“Any technology which involves manipulation of a natural process has to be confined within strict rules”

The ISCC case asks similar ethical, legal and scientific questions to those in Brüstle. However, the basic rule remains the same, that there is a clear commercial and medical argument to patent embryonic stem cell research, but all with a deep respect and acceptance that the sanctity of human life is paramount and needs to be protected. As a result, any technology which involves manipulation of a natural process has to be confined within strict rules and this is why the ECJ has been asked for its opinion; an opinion that all EU Member States will have to respect and adhere to, no matter the impact – good or bad.

The ECJ has, in turn, asked Member States for their opinions on the case, which, for the UK, have been submitted by the UK Government. This submission would have been partly based on a consultation held by the Intellectual Property Office (IPO) which asked industry, scientists and the general public their opinions on the case. As part of this consultation process, the Stem Cell Consortium (SCC) was established. This was a group of individuals and organisations from industry, academia, legal and scientific backgrounds. The SCC submitted a response to the IPO fighting in favour of patentability in the ISCC case and supporting ethical embryonic stem cell research in the EU through patent protection.

A powerful opinion

Even though the case was referred to the ECJ over a year ago, the ECJ has yet to publish its opinion and the British Government refused to provide its observations on the case. The SCC was starting to question whether this was an issue on which Europe even had a view. Did anyone have a perspective to share?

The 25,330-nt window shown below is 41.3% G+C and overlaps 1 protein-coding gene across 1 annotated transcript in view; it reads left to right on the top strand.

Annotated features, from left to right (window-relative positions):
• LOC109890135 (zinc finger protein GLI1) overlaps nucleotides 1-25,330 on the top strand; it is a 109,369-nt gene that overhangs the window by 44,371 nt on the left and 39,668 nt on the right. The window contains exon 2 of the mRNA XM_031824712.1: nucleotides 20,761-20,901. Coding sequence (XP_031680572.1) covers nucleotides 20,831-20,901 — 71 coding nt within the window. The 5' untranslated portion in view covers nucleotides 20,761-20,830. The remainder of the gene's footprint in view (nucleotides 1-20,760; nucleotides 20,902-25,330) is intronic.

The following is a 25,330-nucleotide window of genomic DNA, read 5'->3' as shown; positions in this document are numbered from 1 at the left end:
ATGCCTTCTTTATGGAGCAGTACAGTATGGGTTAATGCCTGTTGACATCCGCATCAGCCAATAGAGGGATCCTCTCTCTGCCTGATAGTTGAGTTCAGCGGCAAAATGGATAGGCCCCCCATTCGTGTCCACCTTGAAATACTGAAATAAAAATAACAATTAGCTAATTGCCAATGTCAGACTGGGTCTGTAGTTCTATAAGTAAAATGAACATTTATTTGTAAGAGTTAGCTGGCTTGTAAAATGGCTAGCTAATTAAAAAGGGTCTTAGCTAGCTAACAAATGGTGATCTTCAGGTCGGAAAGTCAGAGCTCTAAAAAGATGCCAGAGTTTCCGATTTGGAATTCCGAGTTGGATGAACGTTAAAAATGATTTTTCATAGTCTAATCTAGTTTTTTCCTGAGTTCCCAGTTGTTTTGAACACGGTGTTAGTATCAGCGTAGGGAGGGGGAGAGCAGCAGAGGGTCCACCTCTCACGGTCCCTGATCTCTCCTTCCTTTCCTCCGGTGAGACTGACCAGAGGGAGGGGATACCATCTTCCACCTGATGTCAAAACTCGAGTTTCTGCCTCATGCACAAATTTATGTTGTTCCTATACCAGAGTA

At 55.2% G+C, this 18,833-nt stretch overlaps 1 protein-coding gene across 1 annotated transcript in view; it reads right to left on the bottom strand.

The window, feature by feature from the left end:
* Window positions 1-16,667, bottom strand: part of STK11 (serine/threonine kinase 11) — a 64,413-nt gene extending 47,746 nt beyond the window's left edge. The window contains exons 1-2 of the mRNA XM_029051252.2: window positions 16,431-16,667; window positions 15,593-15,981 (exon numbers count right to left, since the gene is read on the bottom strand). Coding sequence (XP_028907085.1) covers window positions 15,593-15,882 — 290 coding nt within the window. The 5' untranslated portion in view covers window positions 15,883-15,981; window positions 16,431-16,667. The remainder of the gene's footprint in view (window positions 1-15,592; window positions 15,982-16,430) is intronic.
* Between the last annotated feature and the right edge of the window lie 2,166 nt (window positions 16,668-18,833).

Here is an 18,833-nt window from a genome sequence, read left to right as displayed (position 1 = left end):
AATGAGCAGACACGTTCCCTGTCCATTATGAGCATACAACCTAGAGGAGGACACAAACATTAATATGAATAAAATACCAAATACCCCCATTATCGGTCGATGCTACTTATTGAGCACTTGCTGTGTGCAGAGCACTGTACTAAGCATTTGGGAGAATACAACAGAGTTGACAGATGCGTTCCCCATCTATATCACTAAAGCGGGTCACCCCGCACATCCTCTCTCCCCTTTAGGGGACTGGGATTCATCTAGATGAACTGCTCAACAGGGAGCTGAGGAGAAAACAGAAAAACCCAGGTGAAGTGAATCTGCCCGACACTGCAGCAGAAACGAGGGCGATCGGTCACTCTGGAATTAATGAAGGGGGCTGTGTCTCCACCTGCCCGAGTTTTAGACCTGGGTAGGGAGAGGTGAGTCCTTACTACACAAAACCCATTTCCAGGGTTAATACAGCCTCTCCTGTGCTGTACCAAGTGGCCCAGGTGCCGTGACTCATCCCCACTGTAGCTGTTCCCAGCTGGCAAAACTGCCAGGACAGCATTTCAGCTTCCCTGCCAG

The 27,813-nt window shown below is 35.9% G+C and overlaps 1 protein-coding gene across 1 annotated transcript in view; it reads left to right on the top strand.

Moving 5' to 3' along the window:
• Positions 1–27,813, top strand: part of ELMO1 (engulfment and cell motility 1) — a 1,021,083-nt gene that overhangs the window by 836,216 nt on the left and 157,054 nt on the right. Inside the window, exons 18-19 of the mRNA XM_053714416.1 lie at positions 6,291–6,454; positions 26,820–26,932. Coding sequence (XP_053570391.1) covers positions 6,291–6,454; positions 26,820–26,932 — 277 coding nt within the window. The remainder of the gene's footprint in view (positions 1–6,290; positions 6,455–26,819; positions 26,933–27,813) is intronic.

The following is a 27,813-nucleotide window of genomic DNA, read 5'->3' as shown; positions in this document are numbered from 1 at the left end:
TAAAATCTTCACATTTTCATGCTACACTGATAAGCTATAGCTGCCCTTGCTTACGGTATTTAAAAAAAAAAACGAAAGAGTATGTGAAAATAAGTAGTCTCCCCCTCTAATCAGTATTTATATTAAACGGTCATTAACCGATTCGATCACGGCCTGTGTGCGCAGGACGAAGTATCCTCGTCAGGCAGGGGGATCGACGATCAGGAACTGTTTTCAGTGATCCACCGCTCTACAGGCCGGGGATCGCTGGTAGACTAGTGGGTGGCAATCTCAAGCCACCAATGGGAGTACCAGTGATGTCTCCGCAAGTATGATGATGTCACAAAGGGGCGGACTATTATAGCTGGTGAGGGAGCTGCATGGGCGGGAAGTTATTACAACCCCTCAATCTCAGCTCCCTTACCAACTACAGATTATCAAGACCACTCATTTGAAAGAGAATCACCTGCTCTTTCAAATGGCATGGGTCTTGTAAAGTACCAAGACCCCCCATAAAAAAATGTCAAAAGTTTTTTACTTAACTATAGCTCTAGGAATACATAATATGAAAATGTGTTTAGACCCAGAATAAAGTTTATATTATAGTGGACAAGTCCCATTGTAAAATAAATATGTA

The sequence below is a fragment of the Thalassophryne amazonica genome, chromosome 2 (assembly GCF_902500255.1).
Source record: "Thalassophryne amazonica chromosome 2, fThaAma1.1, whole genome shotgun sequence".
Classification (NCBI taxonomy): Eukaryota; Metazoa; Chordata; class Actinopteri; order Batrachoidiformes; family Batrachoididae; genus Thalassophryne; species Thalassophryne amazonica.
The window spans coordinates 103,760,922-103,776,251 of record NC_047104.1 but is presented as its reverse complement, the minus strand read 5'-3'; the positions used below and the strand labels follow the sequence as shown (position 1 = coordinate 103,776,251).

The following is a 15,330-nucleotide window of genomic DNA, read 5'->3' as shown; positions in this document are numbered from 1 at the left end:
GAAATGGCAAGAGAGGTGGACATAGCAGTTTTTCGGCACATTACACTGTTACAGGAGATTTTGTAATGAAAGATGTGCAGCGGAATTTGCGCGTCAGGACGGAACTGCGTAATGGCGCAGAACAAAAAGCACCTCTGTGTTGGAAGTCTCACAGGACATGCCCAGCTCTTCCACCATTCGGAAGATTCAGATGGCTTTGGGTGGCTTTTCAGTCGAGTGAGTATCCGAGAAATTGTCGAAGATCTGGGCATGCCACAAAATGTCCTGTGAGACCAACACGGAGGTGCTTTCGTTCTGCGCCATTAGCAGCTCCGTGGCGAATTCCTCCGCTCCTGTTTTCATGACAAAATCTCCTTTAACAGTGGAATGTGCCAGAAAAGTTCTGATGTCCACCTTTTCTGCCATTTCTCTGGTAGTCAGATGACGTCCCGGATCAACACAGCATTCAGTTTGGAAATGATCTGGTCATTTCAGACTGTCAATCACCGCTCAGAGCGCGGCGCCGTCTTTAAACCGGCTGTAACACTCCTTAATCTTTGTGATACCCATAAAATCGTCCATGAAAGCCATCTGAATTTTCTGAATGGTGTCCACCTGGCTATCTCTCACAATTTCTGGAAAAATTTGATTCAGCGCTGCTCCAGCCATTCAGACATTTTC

The answer has come in the form of a recent opinion from the ECJ’s Advocate General (AG), Cruz Villalón. The AG said that unfertilised ova which are incapable of developing into a human being, unless genetically modified, should not be classed as organisms which are human embryos and therefore should not fall within the exclusion from patentability in Article 6(2)(c) of the Biotechnology Directive. If the ECJ were to agree with the AG, this would mean patentability for the ISCC research.

“The concern is that if there is a lack of investment, our scientists, and their research (including the benefit of that research) will simply go elsewhere”

Now the ECJ has been given a chance to correct the mistakes of the past. The stakes are high here as it is often the case that a lack of patent protection leads to a lack of investment. Without investment, there is no research. The concern is that if there is a lack of investment, our scientists, and their research (including the benefit of that research) will simply go elsewhere, such as America, Asia and other countries which are actively pushing for new developments in regenerative medicine.

No one can know the impact that they have had on the debate to date, or what decision the ECJ will ultimately make, but Cruz Villalón’s opinion is supportive of the ISCC patent application and that unfertilised ova which are incapable of developing into a human being, unless genetically modified, should not be classed as organisms which are human embryos and therefore should not fall within the exclusion from patentability in Article 6(2)(c) of the Biotechnology Directive. The AG’s opinion in favour of patentability cannot but give renewed hope to those in the life sciences community that embryonic stem cell research in the EU will be supported and the ISCC patents granted.

Unfortunately, only time, and the ECJ, will tell what the outcome will be, so watch this space.

About the author:

Laura Barrell is a solicitor and member of the life sciences and healthcare section at Matthew Arnold & Baldwin LLP. She was supported in writing this article by Paul Gershlick, partner and head of the pharmaceuticals and life sciences team at Matthew Arnold & Baldwin LLP. Laura can be contacted via Email: Laura.Barrell@mablaw.com